Hein Botha – approach to image making

You have a passion for San, particularly their complex relationship to the world around them. Where did that passion come from, and how has it influenced your work as an artist?

Some time ago, during a trip through Namibia, I decided to overnight next to a Sandstone monolith perched on the seemingly endless horizon of that ancient desert.
I lay back on the roof of my seasoned LandRover and stared into space watching the stars being ‘switched on’ as the desert slowly turned its face away from the sinking sun.

That must have been the first time that I truly felt at one with my surroundings and closeness to the universe of the San.
It dawned on me that staring back in time could be viewed within an astrophysics context, or could simply be seen as a vast stage for ancestral spirits to play out their timeless stories.

The San’s lives where intertwined with their stories. Their beliefs, myths and visions where left behind as rock art and engravings throughout Southern Africa.

My interest and fascination with San rock art started long before the evening that I lay on the roof of my trusted Landy. I have since visited rock art sites featuring their layered imagery. The San believed that the rock face on which they depicted their visions and myths was a veil between this world and a spiritual realm. A rather inspiring way to view the surface of a canvas on which you depict ‘form’ that informs ‘content’ residing behind the canvas!

The more I delve into their spirit world through research and reading, the greater the inspiration – left by the first people of this land.
Their freeform cosmology and seamless interconnected world informs the way that I like to approach image making.
The San’s trance dancing and shamanic visions of altered states of consciousness resulted in rock art imagery that defies linear logic.
Their approach has taught me to shake off the shackles of logic and rely to intuitive sensibility and primal coding when painting.

It is not my intention to idealize their time or spiritual orientation. They were simply coded to survive, without compromise, in harsh and unforgiving conditions.
Their cosmology and complete adaptation to their environment, physically and mentally, allowed them to survive from day to day.
The San’s eternally fresh imagery and childlike playfulness has taught me, what I like to refer to as ‘cosmic clowning’.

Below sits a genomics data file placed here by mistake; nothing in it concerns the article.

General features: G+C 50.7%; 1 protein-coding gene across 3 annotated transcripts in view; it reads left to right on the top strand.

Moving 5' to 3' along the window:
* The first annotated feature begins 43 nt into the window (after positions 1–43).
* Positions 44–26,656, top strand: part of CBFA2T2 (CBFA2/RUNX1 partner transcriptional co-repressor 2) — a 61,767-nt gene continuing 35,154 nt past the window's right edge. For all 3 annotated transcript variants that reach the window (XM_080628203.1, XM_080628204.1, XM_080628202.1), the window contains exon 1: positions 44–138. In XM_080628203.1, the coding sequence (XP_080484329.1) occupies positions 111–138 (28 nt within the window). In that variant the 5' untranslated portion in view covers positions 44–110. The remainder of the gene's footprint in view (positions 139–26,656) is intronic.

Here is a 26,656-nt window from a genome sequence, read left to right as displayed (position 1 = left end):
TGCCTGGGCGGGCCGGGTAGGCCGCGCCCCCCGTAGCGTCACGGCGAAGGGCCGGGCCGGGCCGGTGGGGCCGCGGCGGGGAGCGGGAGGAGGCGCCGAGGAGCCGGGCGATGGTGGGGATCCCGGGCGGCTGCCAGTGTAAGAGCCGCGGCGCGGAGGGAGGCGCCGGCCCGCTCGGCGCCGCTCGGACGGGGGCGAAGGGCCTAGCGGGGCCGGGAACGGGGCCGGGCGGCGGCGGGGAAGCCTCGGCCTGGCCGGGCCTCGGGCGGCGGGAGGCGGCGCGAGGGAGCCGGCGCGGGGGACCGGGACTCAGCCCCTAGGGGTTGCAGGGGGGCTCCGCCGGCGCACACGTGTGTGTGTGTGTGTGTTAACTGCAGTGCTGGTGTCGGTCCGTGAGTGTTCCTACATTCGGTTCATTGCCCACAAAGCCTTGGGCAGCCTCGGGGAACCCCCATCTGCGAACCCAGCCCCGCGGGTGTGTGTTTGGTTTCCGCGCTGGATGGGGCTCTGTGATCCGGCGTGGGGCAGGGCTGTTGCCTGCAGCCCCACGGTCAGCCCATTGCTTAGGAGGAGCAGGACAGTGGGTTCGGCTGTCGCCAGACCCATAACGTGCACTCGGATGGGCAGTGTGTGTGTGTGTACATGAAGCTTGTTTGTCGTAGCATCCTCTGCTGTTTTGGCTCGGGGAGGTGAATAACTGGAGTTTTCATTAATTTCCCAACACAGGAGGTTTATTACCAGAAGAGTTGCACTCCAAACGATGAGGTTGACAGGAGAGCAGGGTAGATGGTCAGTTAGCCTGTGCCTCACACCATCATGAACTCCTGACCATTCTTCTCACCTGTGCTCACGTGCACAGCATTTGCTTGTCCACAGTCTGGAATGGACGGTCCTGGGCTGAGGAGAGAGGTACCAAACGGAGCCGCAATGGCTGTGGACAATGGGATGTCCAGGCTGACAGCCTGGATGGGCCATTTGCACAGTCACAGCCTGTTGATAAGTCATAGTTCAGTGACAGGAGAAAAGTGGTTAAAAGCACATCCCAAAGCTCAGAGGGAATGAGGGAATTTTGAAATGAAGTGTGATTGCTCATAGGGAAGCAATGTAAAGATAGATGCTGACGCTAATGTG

Their stories are often ambiguous, idiosyncratic and layered in symbolism.
All characteristics that lie at the roots of innovative artistic expression.

Do you see yourself as continuing the legacy of San, or do you see yourself as an artist who is trying to reconnect with that legacy?

The San spoke about the ‘strings’ that connect them to ancestors, animals, their stories and the stars.
In 1870 a San held in captivity said that he does long for his people but now that the ‘strings to his stories’ are broken, his soul is dying.
This account touched me deeply and I think, made me realize that my work connects me to my sense of being.
When I am immersed in meditative mediation with regard to the concept of time I somehow feel I might be able to reach beyond my brief time on earth through art.
At the same time I feel that the process of image making should echo the ongoing shifting and shaping ot thoughts and constantly refresh our understanding of ourselves and fellow beings and life forms with which we share this precious planet.
The beauty and powerful presence of geological marks and myth left by the passage of time in the wake of the original people of this land forms the inspirational basis of my work.

Do you see art, and the artist in particular, being able to help reconnect ourselves with the natural world around us?

Art is arguably totally non-utilitarian. It has been said that the role of
art is to make the invisible, visible and to refresh our worldview.
In essence, art facilitates human need to re-connect us to our inner being, surroundings and place in the universe.

Do you feel as an artist that you are independently creative, or do you feel more like a creative vehicle?

I believe even Einstein’s space/time continuum discovery was in essence conceptual art. Creative thinking can manifest itself in many forms and often plays a vital role in modifying and restoring our relationship with our environment.
Creative expression is rooted in exploring and revealing that which was not part of our conditioned thinking. Creative thinking broadens and expands the perceptual framework that informs our sense of reality and subsequent response or behaviour.
Hence the reason art could be viewed as today’s myth and magic made matter –reminiscent of San cosmology finding expression through rock art.

Is there still room in our contemporary world for the power of magic and myth, and if so how do you think those elements would change the world?

Academic, second hand thinking, after all, don’t have the lure of freshly imagined or timeless myth.
Even contemporary fiction and graphic novels sometimes carry a message of hope and good overcoming evil.
Animals often feature as goodwill companions, particularly in children’s stories. That’s a wonderful foundation for entrenching a holistic worldview.
It’s very clear that our physical existence is surely less important than our thoughts and the stories that live on after we’re gone.